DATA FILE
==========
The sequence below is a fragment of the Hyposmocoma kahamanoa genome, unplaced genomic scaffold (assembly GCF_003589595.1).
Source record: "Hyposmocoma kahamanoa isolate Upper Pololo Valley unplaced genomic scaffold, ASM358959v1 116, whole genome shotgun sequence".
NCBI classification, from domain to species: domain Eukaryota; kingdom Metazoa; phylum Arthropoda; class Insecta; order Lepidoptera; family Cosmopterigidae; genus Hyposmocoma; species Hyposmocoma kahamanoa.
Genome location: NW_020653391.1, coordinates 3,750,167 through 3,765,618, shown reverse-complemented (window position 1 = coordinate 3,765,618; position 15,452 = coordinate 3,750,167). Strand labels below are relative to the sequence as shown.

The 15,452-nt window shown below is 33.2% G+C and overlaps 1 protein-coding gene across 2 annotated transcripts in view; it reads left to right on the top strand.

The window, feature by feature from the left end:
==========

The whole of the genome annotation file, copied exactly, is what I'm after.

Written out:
The sequence below is a fragment of the Hyposmocoma kahamanoa genome, unplaced genomic scaffold (assembly GCF_003589595.1).
Source record: "Hyposmocoma kahamanoa isolate Upper Pololo Valley unplaced genomic scaffold, ASM358959v1 116, whole genome shotgun sequence".
NCBI classification, from domain to species: domain Eukaryota; kingdom Metazoa; phylum Arthropoda; class Insecta; order Lepidoptera; family Cosmopterigidae; genus Hyposmocoma; species Hyposmocoma kahamanoa.
Genome location: NW_020653391.1, coordinates 3,750,167 through 3,765,618, shown reverse-complemented (window position 1 = coordinate 3,765,618; position 15,452 = coordinate 3,750,167). Strand labels below are relative to the sequence as shown.

The 15,452-nt window shown below is 33.2% G+C and overlaps 1 protein-coding gene across 2 annotated transcripts in view; it reads left to right on the top strand.

The window, feature by feature from the left end: